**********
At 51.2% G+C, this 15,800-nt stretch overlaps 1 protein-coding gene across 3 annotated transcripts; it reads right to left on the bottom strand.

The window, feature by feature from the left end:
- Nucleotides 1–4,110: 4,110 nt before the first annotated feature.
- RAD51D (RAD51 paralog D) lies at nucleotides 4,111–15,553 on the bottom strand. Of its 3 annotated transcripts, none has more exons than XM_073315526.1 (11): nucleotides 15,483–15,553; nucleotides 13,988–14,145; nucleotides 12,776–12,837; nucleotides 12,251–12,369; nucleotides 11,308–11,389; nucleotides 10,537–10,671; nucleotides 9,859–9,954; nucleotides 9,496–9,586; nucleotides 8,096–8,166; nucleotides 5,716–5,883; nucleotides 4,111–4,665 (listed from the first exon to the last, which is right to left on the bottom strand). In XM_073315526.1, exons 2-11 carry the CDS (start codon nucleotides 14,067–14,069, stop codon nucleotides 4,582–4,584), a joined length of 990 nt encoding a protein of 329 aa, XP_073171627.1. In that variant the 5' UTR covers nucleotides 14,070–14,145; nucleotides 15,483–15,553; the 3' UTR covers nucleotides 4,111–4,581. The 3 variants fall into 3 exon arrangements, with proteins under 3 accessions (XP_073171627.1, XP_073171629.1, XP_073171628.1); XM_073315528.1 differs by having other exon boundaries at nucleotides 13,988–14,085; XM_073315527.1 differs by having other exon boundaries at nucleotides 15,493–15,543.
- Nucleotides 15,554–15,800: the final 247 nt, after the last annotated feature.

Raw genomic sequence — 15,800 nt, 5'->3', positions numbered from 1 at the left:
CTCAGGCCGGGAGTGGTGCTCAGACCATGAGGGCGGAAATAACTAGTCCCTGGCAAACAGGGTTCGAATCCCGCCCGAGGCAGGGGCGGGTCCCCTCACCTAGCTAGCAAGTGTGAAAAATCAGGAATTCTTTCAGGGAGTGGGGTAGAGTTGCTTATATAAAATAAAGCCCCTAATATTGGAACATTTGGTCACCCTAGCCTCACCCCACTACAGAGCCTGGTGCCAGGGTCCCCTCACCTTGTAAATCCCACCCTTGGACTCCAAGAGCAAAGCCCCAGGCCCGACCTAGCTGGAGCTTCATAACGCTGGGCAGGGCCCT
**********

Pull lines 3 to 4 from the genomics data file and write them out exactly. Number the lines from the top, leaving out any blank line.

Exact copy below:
- Nucleotides 1–4,110: 4,110 nt before the first annotated feature.
- RAD51D (RAD51 paralog D) lies at nucleotides 4,111–15,553 on the bottom strand. Of its 3 annotated transcripts, none has more exons than XM_073315526.1 (11): nucleotides 15,483–15,553; nucleotides 13,988–14,145; nucleotides 12,776–12,837; nucleotides 12,251–12,369; nucleotides 11,308–11,389; nucleotides 10,537–10,671; nucleotides 9,859–9,954; nucleotides 9,496–9,586; nucleotides 8,096–8,166; nucleotides 5,716–5,883; nucleotides 4,111–4,665 (listed from the first exon to the last, which is right to left on the bottom strand). In XM_073315526.1, exons 2-11 carry the CDS (start codon nucleotides 14,067–14,069, stop codon nucleotides 4,582–4,584), a joined length of 990 nt encoding a protein of 329 aa, XP_073171627.1. In that variant the 5' UTR covers nucleotides 14,070–14,145; nucleotides 15,483–15,553; the 3' UTR covers nucleotides 4,111–4,581. The 3 variants fall into 3 exon arrangements, with proteins under 3 accessions (XP_073171627.1, XP_073171629.1, XP_073171628.1); XM_073315528.1 differs by having other exon boundaries at nucleotides 13,988–14,085; XM_073315527.1 differs by having other exon boundaries at nucleotides 15,493–15,543.